Many years have passed since the sight of a drugstore shopper walking down the street toting a purple plastic bag labeled “K&B” was commonplace. While the brand is well-remembered by its patrons, New Orleans’ own K&B drugstores have long since vanished, replaced by the company’s buyer, national drugstore chain Rite Aid.
The sale of the highly regarded local drugstore company in 1997 was part of a long-running trend that saw many popular independent retailers get scooped up by high-volume chains and discounters. Decades later, new trends are taking hold in the drugstore industry, and one of them has led to a giant buying one of its peers – or at least a big chunk of it.
Walgreens recently concluded a $4.4 billion deal to acquire about half of the Rite Aid company, encompassing nearly 2,000 Rite Aid stores. Walgreens, which owns more than 13,000 stores, has said it will close about 600 drugstores as it completes the acquisition during the next year. Most of the closings will be Rite Aid stores that operate within a mile of an existing Walgreens, the company said.
It is not yet known how many Louisiana Rite Aid stores may be taken out of commission or re-branded as a result of the deal. But it is safe to say that Rite Aid, which has nearly two dozen stores in the greater New Orleans area, could see its local presence diminished. Meanwhile, other forces continue to reshape the way that consumers shop for pharmacy services.
Before concluding its deal with Rite Aid, Walgreens was subjected to about two years of intense scrutiny by federal regulators who were concerned about the impact its proposed acquisition might have on competition. Walgreens at first had hoped to acquire the entire Rite Aid company and was willing to pay as much as $17 billion to do it. But the Federal Trade Commission, worried that the deal would leave the United States with just two major pharmacy chains – Walgreens and CVS Health Corp. – and they forced a scaling down of the deal.
Now, as Walgreens begins carrying out its smaller acquisition plan, a potential new twist in the highly competitive business has emerged, and it’s one that few outside observers saw coming.
In late October, reports surfaced that CVS had made a $66 billion bid to acquire Aetna, the nation’s third-largest health insurer. Should it come to fruition, the deal could trigger a seismic shift in the pharmacy industry. Even if a deal fails to materialize, the attempt sends clear signals about the future direction of the drugstore business.
In recent years, CVS has made waves in its industry by opening retail health clinics, called “Minute Clinics,” inside its stores, where it offers flu shots and other vaccinations, and direct treatment for minor injuries and illnesses. CVS even offers home infusion services and operates long-term care pharmacies.
CVS had also become one of the country’s largest pharmacy benefit management companies. PBMs are intermediaries that can negotiate with insurers and pharmaceutical companies on customer pricing, and having that capability has given CVS a competitive edge.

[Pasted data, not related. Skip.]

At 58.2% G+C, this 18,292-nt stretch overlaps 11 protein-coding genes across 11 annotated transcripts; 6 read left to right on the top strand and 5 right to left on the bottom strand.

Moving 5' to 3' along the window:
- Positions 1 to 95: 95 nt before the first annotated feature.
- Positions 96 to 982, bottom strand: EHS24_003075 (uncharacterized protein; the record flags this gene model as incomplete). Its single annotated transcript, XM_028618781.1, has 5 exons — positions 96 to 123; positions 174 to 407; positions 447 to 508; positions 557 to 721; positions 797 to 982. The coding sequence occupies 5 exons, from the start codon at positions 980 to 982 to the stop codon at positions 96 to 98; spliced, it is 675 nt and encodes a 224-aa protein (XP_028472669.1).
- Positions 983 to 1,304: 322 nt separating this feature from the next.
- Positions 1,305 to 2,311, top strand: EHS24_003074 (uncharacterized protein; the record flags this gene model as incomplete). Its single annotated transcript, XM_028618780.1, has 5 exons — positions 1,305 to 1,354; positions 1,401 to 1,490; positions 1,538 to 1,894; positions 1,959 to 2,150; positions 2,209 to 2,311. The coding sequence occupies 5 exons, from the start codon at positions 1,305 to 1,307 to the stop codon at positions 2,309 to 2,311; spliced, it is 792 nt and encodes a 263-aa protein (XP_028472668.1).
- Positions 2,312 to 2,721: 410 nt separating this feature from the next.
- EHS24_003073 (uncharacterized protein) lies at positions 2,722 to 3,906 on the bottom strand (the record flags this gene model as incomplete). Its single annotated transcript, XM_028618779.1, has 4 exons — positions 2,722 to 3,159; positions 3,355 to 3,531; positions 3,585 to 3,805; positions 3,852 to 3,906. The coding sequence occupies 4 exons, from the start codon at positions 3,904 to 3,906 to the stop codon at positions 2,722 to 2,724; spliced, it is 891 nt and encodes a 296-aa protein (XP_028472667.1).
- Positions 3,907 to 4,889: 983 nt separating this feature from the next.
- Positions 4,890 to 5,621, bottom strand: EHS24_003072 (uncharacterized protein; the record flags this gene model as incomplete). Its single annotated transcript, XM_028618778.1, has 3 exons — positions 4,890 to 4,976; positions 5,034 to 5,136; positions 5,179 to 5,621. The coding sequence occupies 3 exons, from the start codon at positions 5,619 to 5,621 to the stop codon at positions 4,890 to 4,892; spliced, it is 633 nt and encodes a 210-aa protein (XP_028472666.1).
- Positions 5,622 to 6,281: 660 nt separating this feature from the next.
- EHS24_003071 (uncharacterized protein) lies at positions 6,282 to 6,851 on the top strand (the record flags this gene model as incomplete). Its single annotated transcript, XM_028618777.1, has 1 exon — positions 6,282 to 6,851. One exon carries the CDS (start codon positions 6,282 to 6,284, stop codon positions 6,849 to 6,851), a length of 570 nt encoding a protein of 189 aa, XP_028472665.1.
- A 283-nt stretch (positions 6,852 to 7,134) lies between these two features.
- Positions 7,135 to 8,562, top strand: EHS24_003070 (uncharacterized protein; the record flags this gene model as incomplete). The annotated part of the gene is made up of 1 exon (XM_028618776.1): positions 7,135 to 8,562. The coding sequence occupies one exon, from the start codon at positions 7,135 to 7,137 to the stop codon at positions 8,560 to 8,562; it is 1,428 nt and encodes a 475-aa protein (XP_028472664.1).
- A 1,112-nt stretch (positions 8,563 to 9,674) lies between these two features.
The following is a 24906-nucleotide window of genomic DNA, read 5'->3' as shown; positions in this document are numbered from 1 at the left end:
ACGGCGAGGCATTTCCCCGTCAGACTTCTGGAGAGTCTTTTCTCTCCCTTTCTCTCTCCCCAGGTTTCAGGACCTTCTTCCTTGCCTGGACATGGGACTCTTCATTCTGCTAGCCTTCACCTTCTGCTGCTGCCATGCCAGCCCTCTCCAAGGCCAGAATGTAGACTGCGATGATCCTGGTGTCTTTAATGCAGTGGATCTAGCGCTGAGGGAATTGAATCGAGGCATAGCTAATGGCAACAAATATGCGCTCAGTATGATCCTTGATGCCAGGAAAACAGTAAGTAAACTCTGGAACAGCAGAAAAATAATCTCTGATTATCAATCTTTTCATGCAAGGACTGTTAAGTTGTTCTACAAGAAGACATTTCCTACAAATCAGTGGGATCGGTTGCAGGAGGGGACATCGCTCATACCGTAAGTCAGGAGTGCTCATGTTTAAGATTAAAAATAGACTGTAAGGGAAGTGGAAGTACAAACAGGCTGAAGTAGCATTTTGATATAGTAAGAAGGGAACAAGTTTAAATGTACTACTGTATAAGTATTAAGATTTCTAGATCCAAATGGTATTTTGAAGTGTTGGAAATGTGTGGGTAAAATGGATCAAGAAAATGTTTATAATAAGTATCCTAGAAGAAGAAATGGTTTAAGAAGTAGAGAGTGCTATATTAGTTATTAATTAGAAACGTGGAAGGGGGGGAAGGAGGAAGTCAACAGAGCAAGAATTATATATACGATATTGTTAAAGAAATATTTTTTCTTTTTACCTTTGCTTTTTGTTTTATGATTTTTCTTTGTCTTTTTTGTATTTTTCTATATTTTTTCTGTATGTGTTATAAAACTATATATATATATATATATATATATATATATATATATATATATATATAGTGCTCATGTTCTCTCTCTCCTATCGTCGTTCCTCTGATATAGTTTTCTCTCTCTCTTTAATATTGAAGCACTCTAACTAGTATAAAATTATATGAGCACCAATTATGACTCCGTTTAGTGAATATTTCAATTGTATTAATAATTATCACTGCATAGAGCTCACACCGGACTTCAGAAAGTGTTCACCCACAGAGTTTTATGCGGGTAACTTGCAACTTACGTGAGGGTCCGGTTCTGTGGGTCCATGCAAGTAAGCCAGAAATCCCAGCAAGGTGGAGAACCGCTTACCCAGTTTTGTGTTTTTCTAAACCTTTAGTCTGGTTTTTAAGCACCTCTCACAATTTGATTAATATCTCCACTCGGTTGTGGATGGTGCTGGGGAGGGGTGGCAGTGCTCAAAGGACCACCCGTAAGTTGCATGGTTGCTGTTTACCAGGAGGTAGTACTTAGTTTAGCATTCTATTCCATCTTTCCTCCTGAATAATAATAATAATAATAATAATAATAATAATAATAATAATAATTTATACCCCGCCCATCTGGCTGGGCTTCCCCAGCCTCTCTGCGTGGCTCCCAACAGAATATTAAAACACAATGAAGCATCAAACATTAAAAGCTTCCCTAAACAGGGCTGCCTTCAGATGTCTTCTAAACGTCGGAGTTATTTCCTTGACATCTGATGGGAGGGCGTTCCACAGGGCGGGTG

All of these services have helped CVS develop closer relationships with customers. Now, a deal with Aetna could give CVS a pathway to 44 million people who are insured by Aetna. The insurer might steer its customers to CVS to fill prescriptions. At the same time, a merger could help Aetna solidify its customer relationships. But looming above these potential changes is a still more powerful force.
A few months ago, this column examined the possibility that a sea change could be at hand in the grocery business due to aggressive expansion by a relatively new operator. Now, that same operator has set its sights on the pharmacy business.
Rumors have been swirling that online retailing behemoth Amazon, which recently made inroads in the grocery industry with its purchase of Whole Foods Co., may enter the prescription-drug business by opening an online pharmacy and maybe even acquiring its own PBM. The online sale of prescription drugs is not new, but the potential competition from an entity of Amazon’s size is enough to scare the wits out of more traditional pharmacies and insurers.
Whether or not a merger occurs between CVS and Aetna, pharmacies and insurers are sure to continue attempting to form tighter relationships that afford them greater control over customer pricing, and Amazon will likely muscle in as well. Customers may hope that all this will result in lower costs, but a Los Angeles Times reporter recently offered this warning.
Likening the merger rumors to the affiliations that have occurred among telecom giants that provide pay-television services, reporter David Lazarus raised, then answered, a question. “Has anyone’s pay-TV bill gone down?” he asked.
“Exactly,” he answered.
Age, drug costs drive pharmacy trends
Seniors fill 28 million prescriptions annually, more than double the number filled by adults younger than 64.
Almost 90 percent of Medicare Part D plans include preferred pharmacies, up from 7 percent just four years ago.
For big pharmacy chains, prescriptions account for nearly 70 percent of revenue.
Fewer than 4 percent of patients use specialty drugs, but those medications comprise more than a third of drug spending.